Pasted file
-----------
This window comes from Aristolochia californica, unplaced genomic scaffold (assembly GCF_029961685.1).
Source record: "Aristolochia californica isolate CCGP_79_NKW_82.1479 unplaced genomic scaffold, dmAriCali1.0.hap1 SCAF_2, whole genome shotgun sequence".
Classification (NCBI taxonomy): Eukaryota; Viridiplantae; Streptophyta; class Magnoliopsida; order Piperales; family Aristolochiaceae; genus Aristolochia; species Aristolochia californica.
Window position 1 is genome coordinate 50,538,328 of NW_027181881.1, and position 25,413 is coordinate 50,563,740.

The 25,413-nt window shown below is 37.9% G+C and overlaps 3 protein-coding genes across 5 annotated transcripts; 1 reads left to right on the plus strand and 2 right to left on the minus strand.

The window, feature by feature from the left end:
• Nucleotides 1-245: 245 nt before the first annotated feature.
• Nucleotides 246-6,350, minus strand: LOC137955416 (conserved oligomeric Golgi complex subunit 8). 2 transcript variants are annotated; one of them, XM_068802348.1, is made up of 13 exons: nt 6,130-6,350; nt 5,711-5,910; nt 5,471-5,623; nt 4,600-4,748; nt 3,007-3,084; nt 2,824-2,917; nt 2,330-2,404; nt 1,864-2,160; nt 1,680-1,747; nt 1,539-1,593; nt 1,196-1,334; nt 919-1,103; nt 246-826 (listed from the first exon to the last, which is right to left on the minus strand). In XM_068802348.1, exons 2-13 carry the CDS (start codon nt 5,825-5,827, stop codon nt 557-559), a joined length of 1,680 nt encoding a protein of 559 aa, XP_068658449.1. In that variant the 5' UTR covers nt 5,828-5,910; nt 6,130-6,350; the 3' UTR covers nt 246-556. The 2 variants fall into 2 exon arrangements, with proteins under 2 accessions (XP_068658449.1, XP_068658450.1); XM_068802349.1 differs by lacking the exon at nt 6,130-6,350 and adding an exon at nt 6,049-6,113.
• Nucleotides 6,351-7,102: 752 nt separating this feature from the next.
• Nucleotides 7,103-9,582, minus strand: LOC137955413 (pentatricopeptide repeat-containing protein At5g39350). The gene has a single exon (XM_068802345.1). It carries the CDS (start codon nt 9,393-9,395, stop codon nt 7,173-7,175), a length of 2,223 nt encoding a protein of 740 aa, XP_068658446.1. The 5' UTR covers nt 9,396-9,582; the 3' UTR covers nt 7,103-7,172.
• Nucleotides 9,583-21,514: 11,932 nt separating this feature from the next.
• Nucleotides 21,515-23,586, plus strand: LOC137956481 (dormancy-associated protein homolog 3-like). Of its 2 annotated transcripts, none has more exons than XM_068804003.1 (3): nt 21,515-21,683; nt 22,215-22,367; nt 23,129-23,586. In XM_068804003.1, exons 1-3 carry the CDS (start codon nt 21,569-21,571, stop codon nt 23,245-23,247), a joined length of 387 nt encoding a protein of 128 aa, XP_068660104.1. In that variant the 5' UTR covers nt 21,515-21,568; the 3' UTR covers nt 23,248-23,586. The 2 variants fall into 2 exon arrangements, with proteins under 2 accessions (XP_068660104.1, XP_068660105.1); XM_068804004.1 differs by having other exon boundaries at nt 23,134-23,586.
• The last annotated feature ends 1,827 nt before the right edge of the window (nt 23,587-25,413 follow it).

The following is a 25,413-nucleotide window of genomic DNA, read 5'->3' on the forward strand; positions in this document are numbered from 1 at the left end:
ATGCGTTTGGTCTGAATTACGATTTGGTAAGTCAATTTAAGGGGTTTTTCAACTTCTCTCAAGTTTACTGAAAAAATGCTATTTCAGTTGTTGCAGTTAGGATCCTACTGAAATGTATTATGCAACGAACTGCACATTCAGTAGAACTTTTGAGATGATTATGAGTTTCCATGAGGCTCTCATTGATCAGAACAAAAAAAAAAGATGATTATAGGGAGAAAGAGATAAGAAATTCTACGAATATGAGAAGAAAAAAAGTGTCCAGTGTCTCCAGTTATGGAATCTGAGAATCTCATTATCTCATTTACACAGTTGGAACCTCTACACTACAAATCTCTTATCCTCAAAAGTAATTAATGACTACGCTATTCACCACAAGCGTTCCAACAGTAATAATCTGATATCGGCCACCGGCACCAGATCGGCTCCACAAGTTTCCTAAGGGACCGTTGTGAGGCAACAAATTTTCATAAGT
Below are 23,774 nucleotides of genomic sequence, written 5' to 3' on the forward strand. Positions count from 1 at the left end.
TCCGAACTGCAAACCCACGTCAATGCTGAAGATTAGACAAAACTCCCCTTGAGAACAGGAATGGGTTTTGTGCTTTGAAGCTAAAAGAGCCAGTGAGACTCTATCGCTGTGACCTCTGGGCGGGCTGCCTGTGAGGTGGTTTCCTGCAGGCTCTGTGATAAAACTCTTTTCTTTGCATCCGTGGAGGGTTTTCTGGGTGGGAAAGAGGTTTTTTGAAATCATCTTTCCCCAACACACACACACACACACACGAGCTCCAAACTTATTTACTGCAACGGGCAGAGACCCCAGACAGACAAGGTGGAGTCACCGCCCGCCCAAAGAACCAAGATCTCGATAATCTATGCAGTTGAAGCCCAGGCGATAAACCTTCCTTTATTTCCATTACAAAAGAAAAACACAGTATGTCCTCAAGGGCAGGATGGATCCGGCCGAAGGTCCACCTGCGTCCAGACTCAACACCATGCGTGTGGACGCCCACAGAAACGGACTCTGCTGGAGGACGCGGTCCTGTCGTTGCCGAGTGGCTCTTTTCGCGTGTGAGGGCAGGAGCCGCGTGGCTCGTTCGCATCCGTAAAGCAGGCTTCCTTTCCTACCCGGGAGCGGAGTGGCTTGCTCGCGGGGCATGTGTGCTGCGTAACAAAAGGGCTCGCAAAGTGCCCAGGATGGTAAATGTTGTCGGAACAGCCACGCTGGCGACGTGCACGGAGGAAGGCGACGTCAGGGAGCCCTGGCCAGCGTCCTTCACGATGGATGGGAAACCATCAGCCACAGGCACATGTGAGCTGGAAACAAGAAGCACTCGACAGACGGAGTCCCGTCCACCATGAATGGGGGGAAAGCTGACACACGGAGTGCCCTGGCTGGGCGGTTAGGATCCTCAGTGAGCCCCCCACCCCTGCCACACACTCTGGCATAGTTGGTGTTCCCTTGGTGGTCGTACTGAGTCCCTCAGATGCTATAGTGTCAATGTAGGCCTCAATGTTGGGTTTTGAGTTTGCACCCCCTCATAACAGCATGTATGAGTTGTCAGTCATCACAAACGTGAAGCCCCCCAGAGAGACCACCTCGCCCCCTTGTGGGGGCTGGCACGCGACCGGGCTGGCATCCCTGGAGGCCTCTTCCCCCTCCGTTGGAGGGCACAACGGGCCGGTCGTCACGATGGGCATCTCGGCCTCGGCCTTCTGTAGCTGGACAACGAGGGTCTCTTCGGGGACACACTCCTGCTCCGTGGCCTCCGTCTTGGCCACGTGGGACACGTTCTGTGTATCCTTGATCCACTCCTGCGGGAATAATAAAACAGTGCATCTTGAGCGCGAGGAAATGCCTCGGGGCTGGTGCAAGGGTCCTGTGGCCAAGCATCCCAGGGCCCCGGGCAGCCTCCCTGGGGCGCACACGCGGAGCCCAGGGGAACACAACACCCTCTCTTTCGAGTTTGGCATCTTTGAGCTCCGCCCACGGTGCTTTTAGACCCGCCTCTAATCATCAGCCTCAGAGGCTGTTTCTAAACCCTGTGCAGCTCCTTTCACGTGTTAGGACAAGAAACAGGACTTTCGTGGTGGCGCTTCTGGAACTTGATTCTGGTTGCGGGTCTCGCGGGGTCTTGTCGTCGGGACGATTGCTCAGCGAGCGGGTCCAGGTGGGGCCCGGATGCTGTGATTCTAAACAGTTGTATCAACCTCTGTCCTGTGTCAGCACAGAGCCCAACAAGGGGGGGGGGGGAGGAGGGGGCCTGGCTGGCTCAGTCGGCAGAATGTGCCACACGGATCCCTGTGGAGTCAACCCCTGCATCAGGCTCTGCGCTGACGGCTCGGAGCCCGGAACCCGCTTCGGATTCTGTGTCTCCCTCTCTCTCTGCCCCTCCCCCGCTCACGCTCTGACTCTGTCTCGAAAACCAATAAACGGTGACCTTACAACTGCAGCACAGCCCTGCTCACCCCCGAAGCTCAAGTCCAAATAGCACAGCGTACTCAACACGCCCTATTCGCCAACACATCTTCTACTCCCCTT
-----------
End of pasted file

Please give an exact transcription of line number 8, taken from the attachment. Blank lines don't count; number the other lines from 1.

• Nucleotides 246-6,350, minus strand: LOC137955416 (conserved oligomeric Golgi complex subunit 8). 2 transcript variants are annotated; one of them, XM_068802348.1, is made up of 13 exons: nt 6,130-6,350; nt 5,711-5,910; nt 5,471-5,623; nt 4,600-4,748; nt 3,007-3,084; nt 2,824-2,917; nt 2,330-2,404; nt 1,864-2,160; nt 1,680-1,747; nt 1,539-1,593; nt 1,196-1,334; nt 919-1,103; nt 246-826 (listed from the first exon to the last, which is right to left on the minus strand). In XM_068802348.1, exons 2-13 carry the CDS (start codon nt 5,825-5,827, stop codon nt 557-559), a joined length of 1,680 nt encoding a protein of 559 aa, XP_068658449.1. In that variant the 5' UTR covers nt 5,828-5,910; nt 6,130-6,350; the 3' UTR covers nt 246-556. The 2 variants fall into 2 exon arrangements, with proteins under 2 accessions (XP_068658449.1, XP_068658450.1); XM_068802349.1 differs by lacking the exon at nt 6,130-6,350 and adding an exon at nt 6,049-6,113.